Sea Fisheries: Vessel Modernisation and Decommissioning Schemes

26 October 2006

Sea Fisheries: Vessel Modernisation and Decommissioning Schemes Report

The Comptroller and Auditor General for Northern Ireland, Mr John Dowdall, today published his report on Sea Fisheries. The report examines the Department of Agriculture and Rural Development’s handling of a series of ‘Vessel Modernisation’ and ‘Vessel Decommissioning’ Schemes over the period 1994 to 2005 and considers the impact of assistance on the Northern Ireland fleet.


The Northern Ireland sea fishing industry is significant to coastal communities, particularly within County Down, where the larger vessels of the fishing fleet are concentrated in three ports – Kilkeel, Portavogie and Ardglass. Overall, it provides direct employment for some 1,660 people, both within the fleet itself and in ancillary areas, such as fish processing and marketing, boat building and repairs, chandlery and harbour administration. At June 2006, the Northern Ireland fleet comprised just over 300 vessels.

The EU established its Common Fisheries Policy in 1983. Its primary aim is to maintain a sustainable fisheries industry, with a long-term balance between fishing activity and the conservation of fish stocks. In 1992, however, a review found that there were too many vessels for existing fish stocks. Since then, the EU has provided some £15 million to fund three vessel decommissioning schemes, in 1993-98, 2001 and 2003. It has also funded two vessel modernisation schemes, in 1994-99 and 2002-06, with a further £3 million.

Main Findings and Recommendations

On vessel modernisation schemes (Part 2 of the report)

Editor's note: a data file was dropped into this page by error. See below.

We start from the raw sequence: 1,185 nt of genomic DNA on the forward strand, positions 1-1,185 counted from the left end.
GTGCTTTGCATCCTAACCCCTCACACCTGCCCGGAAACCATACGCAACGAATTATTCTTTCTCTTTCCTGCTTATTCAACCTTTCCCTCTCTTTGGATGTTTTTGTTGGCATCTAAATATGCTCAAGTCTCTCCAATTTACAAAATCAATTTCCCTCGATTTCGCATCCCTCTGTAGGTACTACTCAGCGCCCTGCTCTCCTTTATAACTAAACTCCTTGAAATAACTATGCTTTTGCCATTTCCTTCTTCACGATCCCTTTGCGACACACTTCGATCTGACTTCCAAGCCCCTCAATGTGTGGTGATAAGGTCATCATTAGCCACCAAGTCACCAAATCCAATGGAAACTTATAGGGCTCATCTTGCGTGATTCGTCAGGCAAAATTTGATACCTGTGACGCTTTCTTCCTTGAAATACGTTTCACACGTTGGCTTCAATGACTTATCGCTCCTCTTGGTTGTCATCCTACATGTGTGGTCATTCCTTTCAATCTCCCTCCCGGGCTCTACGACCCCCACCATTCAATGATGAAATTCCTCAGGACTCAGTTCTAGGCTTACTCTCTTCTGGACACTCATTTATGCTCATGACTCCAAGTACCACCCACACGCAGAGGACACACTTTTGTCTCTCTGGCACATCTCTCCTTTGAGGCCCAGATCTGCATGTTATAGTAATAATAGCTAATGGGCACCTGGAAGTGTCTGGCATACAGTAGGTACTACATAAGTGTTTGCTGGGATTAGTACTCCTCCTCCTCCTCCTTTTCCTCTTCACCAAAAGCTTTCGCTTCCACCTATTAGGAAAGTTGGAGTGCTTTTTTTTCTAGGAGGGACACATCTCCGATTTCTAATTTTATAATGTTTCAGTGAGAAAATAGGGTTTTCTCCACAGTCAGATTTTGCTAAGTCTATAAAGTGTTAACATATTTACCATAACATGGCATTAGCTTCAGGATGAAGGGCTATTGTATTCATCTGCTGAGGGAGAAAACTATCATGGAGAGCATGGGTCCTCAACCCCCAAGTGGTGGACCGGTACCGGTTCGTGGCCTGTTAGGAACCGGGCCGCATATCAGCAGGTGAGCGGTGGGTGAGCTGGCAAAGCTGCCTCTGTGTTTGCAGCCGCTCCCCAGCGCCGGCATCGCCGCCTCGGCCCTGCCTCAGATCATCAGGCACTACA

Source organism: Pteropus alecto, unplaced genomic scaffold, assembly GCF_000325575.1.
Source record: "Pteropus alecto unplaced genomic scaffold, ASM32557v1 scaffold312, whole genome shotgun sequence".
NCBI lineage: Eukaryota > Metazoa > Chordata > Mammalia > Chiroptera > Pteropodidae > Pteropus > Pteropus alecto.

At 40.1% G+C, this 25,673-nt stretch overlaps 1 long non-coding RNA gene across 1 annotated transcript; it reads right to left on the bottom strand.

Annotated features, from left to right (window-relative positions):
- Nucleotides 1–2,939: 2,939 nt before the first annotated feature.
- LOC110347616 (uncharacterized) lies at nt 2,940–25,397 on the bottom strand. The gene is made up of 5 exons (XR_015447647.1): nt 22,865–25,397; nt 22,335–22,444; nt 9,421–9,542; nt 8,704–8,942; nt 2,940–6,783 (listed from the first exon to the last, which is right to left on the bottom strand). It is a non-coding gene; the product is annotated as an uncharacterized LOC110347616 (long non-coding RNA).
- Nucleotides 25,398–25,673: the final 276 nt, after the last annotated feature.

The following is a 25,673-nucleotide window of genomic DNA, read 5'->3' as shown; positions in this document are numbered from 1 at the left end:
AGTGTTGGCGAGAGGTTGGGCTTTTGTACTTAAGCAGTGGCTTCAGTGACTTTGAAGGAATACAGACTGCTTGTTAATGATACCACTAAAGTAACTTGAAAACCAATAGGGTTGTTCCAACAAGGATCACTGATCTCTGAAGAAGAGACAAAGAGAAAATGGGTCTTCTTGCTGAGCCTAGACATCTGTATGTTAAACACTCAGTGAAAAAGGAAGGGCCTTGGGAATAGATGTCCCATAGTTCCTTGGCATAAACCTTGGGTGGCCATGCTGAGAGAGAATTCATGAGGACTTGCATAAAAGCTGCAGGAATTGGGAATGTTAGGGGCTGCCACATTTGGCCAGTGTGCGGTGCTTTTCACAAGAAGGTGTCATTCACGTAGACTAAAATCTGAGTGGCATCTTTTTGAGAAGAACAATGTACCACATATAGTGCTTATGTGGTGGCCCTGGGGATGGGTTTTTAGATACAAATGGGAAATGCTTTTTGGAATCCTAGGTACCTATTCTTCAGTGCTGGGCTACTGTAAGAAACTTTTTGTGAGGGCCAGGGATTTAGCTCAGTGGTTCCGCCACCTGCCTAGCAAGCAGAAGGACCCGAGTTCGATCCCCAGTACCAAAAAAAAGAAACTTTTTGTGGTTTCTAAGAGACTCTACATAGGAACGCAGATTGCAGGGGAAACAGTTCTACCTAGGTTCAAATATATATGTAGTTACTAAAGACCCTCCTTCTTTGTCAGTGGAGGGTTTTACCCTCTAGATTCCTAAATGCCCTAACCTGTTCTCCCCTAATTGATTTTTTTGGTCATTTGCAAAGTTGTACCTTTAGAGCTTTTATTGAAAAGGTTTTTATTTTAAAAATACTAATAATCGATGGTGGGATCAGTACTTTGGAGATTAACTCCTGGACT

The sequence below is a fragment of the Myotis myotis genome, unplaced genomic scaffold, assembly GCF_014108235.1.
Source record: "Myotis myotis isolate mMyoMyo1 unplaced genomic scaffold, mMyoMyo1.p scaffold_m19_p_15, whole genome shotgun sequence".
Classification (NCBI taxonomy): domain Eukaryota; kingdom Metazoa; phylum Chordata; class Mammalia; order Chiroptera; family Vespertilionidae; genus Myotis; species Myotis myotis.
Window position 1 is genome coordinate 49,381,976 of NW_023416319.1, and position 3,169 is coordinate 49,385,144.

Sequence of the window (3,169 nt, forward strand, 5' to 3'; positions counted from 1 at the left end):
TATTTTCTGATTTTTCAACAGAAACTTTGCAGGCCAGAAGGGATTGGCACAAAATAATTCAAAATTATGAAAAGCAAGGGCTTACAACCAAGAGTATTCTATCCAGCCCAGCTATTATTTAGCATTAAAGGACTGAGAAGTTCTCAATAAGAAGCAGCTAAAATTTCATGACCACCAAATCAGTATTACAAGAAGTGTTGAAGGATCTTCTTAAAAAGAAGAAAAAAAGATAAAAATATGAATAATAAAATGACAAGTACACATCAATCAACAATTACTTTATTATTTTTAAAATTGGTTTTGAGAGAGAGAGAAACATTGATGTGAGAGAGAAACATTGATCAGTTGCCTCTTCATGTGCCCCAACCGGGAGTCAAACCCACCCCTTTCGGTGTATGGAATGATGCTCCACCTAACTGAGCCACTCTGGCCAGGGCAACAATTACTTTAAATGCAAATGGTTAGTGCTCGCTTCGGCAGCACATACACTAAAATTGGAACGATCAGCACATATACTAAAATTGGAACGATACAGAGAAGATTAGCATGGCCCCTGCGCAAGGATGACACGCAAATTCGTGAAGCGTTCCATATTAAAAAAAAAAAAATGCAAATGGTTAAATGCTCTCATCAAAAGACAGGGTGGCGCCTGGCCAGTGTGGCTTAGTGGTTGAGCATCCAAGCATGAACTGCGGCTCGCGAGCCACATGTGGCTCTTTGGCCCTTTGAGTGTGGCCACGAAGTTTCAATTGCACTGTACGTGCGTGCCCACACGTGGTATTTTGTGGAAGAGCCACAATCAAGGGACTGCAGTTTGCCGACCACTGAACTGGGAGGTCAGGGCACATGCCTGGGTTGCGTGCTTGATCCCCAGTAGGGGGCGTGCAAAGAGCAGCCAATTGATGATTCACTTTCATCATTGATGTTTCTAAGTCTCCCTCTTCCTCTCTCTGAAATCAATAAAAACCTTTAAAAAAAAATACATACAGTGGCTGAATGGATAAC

• The Department should have established, through a survey or inventory, the specific modernisation needs of the fleet and fully defined the priority areas for development, before introducing the 1994-99 scheme. Although the Department considers that this would not have been practical, the Audit Office believes that it would have helped to ensure that grant was targeted at priority areas (paragraph 2.7)
  • The report notes strong evidence of ‘deadweight’ – that is, assistance over and above the minimum amount required to bring about the benefits of a project. Even though one-third of applicants declared that they were prepared to proceed without any grant, the Department still offered the maximum 50% rate of assistance in all cases. Over £660,000 was paid to these 53 applicants. While the Department considered that the information provided by applicants was not universally reliable, the Audit Office saw no evidence of such concerns being expressed at the time. Also, it does not consider this sufficient reason for not even attempting to test an applicant’s need for maximum assistance (paragraphs 2.16-2.18)
  • Two smaller modernisation schemes were introduced in 2002. The report considers it encouraging that the Department has improved its administration, compared with the earlier scheme, but notes that all 26 applicants offered assistance at the time of its review had been offered the maximum 40% level of support available (paragraphs 2.27-28)

On vessel decommissioning schemes (Part 3)

  • Contrary to its aims, the 1993-98 UK-wide Decommissioning Scheme appeared to decommission the least productive of applicants, as opposed to those exhibiting the highest degree of activity (paragraph 3.13)
  • The Department operated a ‘strike-price’ mechanism in its 2001 scheme, designed by a fisheries economist. However, it misinterpreted the advice given to it, on how the mechanism should be operated. Five unsuccessful applicants appealed against the methodology used, but the Department upheld its original decision. One vessel owner then applied for a judicial review which, in due course, found in his favour. Two other applicants who were refused grant would also have been eligible. Six applicants who were offered assistance would not have been entitled to grant (although only four of these subsequently decommissioned) (paragraph 3.19-3.33)